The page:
5 questions for… Frank Rizzo (KPMG): weird relationships and strange insights from IT

Frank Rizzo is Partner and Technology sector leader for Africa at KPMG. During our upcoming events in Johannesburg (17 February) and Cape Town (19 February) he will deliver two thought provoking master classes about the latest and greatest in the IT world. In today’s partner interview we ask him what the major trends are and why CFOs should care.

Frank, where in the field of IT lies your personal passion?
"I have made my career in data analytics and to this day my passion is helping our clients getting the most out of the data they have got. Data mining and analytics have exploded in significance over the last few years. I like it, because it is all about the weird relationships and strange insights that you never thought were possible."

"For example, when we worked for a global mobile network company, we discovered the importance of treating multiple contracts as family units. Different members of a family might have different contracts, but if you don't deliver good service to the 13-year old child, the father of the same household with the expensive subscription might be negatively influenced or even terminate his contract. That is something we found out by scrutinizing the data."

What are the major trends in business technology in 2015?
"At KPMG we have identified six different trends. First of all cloud, which is maturing in the South African market. Then we also have data analytics, cyber security and mobile, where African companies have huge opportunities to catch up or leapfrog the rest of the world. Then there is social media, which is becoming mainstream and is ignored at your own peril. And lastly, there is gamification, a development that is probably furthest out from the South African reality. We all know how powerful videogames are and using similar techniques can provide win-wins, but implementation of those type of tools is still far off."

What technological issue are CFOs dealing with most at the moment?
"Many of our clients are grappling with automating controls into their systems. That might not sounds very exciting, but it is important for companies that they can take simple decisions out of human hands - that is why companies are busy enabling their systems to make decisions. These implementations should probably have happened 10 or even 20 years ago, but the necessity was not always felt. Now the world is becoming so complex, which means businesses can't cope without automated controls anymore."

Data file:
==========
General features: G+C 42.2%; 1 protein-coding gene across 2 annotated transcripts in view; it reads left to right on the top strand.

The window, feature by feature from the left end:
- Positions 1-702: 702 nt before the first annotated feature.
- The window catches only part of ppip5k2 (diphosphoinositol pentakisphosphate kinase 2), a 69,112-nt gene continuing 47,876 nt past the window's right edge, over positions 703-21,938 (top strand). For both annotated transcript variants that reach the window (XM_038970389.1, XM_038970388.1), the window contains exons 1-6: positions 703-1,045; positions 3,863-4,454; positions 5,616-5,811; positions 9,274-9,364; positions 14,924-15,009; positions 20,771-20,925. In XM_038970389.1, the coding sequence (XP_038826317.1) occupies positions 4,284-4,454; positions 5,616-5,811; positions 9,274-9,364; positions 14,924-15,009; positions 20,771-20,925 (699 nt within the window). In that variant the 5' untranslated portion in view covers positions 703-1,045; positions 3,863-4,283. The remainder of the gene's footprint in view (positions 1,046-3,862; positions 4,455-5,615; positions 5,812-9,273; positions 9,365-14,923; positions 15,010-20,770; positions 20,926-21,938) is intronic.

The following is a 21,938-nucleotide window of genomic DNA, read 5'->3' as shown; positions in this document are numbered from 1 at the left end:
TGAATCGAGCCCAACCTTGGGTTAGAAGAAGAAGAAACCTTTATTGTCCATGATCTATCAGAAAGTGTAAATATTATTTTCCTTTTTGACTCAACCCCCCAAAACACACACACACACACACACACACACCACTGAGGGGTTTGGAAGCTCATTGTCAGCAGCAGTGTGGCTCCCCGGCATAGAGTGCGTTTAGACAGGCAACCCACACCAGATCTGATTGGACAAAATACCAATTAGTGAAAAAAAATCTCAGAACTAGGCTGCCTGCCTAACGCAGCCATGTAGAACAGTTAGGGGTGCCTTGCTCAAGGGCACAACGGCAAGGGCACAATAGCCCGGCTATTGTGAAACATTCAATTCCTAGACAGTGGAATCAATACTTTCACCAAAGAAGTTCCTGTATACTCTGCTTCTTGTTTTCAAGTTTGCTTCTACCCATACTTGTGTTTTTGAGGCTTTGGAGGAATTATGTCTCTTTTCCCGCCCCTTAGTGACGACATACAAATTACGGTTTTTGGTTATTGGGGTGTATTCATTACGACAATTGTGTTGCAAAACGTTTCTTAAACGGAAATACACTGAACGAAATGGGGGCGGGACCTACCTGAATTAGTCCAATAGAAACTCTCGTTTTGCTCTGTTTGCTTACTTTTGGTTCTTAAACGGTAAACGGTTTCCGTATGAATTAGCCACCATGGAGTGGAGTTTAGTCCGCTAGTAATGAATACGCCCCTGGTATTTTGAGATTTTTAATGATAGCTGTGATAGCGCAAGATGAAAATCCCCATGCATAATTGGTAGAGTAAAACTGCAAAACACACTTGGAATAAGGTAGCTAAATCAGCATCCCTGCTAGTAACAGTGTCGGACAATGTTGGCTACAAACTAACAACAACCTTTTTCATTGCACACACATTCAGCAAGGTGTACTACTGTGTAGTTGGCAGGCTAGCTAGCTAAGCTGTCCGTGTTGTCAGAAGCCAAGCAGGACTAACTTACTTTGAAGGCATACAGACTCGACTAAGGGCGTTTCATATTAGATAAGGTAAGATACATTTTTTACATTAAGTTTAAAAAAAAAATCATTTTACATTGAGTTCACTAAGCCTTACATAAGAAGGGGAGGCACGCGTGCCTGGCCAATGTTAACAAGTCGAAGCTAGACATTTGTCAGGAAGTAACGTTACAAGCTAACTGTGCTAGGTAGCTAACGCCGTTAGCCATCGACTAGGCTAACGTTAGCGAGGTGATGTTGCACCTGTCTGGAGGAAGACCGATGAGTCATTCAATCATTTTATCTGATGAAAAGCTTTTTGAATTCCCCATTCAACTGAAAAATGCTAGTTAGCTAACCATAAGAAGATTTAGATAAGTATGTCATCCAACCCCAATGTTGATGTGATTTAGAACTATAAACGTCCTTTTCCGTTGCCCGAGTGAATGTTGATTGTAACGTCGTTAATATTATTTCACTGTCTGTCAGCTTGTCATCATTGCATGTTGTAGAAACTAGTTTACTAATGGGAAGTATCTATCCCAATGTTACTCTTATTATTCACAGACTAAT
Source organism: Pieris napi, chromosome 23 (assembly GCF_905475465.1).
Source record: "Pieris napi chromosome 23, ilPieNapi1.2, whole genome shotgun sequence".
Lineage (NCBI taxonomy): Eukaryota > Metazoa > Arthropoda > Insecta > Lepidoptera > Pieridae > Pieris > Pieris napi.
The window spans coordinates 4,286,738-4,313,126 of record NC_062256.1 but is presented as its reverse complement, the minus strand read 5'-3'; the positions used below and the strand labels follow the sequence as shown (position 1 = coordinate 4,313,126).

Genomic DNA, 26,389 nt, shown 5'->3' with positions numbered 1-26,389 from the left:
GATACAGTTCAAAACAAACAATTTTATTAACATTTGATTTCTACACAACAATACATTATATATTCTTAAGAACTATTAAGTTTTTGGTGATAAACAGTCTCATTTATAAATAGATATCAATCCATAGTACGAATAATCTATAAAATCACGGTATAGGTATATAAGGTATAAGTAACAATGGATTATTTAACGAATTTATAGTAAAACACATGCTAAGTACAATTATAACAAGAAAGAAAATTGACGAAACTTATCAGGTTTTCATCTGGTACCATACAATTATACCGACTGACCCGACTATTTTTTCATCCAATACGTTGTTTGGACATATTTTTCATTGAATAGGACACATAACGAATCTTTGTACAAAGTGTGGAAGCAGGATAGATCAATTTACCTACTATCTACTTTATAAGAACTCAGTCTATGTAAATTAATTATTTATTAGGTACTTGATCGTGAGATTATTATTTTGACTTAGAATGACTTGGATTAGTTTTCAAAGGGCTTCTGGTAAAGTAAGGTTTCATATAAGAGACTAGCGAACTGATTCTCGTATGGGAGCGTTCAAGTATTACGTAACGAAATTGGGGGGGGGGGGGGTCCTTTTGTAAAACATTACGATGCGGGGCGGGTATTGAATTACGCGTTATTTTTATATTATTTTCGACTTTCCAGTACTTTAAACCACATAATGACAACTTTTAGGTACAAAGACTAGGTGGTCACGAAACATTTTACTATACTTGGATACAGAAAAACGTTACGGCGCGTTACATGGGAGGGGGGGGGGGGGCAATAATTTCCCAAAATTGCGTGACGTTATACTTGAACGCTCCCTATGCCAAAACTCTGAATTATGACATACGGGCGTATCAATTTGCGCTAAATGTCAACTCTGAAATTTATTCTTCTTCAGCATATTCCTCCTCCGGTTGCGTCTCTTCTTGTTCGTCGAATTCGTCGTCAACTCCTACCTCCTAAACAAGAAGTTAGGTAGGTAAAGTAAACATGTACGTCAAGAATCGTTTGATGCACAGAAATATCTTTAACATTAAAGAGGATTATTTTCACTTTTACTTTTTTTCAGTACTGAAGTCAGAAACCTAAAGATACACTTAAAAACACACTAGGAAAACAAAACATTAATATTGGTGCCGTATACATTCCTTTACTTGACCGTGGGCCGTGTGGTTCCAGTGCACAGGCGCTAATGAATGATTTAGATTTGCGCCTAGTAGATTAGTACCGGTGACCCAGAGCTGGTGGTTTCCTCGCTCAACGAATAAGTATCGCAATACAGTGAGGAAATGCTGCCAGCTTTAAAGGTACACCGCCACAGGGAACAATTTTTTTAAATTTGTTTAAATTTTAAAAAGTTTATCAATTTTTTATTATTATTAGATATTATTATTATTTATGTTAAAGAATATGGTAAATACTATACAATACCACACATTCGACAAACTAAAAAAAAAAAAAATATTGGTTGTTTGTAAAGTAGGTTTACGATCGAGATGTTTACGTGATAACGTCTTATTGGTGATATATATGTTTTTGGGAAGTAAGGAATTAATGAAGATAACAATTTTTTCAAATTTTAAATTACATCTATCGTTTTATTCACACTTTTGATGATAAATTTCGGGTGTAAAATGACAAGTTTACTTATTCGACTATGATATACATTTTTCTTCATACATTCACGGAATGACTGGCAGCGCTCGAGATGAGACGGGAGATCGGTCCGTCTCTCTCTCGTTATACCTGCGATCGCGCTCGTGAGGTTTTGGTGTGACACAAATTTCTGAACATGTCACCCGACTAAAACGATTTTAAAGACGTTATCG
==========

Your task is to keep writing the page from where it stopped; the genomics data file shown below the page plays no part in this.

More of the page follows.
What is the role of CFOs in the digital revolution?
"To me CFOs have a very big challenge ahead of them. They need to understand the technologies, but also the promises they hold. They need to be able to see if it makes sense from a business point of view to invest in certain technologies. We are noticing that Return On Investment remains the biggest hurdle when advising CFOs about the need for tech investments, especially because the benefits of some of the newer technologies are quite hard to quantify."

"We have also seen the rise of the CIO and their inclusion in some boards. There needs to be a good understanding between CFO and CIO. When there is a disconnect between the two, it can be very hard to bring good business cases to the board."

How can CFOs prevent tech spending spiraling out of control?
"Cloud brings a very interesting business case. You don't have to own a lot of hardware anymore, so your capex is much lower and the risk of buying equipment that soon becomes obsolete is greatly reduced. Instead, software upgrades are implemented automatically by your cloud provider. That doesn't mean the future is always as rosy as cloud vendors portray it to be. There are also downsides. Working in the cloud requires a mindset shift from the data owners, but you can't get around the fact that your data is sitting somewhere else. Besides possible security risks, this also brings complex international legal and tax issues that still have to be solved."